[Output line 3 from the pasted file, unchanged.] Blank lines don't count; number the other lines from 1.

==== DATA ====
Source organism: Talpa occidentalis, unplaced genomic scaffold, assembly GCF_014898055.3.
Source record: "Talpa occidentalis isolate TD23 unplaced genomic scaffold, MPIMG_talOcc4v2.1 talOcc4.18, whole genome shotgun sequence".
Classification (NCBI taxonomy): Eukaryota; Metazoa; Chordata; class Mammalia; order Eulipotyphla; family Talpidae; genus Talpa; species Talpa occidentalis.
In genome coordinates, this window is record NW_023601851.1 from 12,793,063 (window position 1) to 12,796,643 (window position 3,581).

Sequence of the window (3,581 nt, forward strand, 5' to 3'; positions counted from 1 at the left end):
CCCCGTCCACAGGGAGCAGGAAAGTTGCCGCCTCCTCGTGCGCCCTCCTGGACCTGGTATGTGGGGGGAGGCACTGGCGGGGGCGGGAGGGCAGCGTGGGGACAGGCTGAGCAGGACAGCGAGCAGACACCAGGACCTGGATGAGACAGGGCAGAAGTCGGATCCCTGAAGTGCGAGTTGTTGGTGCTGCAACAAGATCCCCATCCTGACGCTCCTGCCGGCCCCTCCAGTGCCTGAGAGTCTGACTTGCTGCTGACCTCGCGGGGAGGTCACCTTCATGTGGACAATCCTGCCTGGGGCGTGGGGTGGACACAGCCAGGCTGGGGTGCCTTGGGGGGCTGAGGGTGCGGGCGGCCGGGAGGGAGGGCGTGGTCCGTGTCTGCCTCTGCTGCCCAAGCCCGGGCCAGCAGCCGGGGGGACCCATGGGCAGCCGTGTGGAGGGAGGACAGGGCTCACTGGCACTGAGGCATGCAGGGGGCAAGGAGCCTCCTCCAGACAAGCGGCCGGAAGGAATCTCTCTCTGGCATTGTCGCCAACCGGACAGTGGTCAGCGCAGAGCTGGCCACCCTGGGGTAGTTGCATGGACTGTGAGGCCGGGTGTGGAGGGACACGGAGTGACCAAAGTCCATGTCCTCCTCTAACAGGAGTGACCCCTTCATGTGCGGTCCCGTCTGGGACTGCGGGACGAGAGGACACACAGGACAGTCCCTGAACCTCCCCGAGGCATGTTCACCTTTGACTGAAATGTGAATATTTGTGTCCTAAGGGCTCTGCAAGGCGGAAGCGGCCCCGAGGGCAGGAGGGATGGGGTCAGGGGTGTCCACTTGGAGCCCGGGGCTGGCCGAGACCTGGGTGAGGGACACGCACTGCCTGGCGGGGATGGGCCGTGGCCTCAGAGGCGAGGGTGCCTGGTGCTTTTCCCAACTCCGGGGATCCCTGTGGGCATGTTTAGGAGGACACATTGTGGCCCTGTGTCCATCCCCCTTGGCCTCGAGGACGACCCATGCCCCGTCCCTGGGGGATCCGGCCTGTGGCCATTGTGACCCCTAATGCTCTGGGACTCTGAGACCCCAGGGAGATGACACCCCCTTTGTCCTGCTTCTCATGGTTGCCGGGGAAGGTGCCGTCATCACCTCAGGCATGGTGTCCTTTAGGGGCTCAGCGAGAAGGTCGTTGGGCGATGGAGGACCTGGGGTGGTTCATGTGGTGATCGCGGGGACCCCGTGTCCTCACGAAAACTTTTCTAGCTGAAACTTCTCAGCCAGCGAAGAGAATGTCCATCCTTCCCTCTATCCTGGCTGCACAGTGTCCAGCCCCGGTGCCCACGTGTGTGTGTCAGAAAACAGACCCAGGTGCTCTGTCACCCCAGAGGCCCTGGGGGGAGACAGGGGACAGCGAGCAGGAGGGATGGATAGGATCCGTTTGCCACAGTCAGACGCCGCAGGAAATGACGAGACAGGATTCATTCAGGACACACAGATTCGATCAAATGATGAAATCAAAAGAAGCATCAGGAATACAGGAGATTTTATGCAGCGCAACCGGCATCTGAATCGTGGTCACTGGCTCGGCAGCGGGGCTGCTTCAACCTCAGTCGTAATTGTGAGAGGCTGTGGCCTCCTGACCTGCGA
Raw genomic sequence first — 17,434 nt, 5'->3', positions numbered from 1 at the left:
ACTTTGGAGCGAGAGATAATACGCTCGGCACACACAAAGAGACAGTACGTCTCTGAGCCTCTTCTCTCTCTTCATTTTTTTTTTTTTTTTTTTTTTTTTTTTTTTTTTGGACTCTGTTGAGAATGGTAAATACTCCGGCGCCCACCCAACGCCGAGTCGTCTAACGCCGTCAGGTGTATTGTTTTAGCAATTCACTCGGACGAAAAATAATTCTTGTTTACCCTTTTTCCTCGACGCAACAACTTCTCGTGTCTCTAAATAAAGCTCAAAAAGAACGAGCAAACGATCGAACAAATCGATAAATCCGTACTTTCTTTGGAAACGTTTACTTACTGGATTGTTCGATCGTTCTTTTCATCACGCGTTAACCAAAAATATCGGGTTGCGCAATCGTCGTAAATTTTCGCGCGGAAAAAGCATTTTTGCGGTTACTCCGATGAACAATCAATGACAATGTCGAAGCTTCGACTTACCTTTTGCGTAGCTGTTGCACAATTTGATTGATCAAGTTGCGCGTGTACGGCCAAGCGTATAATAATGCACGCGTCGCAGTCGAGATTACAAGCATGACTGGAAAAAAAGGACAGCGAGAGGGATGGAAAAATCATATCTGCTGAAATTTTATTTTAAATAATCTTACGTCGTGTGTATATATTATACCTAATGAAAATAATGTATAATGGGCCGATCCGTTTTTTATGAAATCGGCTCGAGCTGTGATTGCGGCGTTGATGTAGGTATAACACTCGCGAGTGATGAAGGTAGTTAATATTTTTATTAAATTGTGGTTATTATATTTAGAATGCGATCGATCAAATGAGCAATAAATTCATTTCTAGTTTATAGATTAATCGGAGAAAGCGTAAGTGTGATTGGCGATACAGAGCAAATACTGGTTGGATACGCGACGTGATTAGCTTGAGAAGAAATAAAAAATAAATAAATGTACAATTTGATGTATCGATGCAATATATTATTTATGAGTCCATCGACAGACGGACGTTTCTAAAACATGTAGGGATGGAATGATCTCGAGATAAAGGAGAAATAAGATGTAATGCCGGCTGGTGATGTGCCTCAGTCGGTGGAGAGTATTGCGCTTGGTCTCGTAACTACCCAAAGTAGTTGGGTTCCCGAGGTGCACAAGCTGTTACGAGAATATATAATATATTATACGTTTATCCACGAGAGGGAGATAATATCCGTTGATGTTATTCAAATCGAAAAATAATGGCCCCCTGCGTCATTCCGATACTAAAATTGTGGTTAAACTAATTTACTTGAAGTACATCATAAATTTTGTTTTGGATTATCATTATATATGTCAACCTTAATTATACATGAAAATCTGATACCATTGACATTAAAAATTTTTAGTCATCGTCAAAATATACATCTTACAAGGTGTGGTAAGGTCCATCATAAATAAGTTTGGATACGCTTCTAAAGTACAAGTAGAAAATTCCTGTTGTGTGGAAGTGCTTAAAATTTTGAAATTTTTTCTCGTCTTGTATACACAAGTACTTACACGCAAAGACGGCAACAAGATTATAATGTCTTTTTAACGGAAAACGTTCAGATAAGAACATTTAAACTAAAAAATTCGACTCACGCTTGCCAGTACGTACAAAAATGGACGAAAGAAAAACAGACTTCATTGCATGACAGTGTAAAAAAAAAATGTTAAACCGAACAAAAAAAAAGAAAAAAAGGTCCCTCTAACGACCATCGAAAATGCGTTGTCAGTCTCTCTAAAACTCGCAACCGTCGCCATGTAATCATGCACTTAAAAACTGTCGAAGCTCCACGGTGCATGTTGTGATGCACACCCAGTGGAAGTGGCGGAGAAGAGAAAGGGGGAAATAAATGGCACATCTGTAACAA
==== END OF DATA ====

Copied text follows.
Classification (NCBI taxonomy): Eukaryota; Metazoa; Chordata; class Mammalia; order Eulipotyphla; family Talpidae; genus Talpa; species Talpa occidentalis.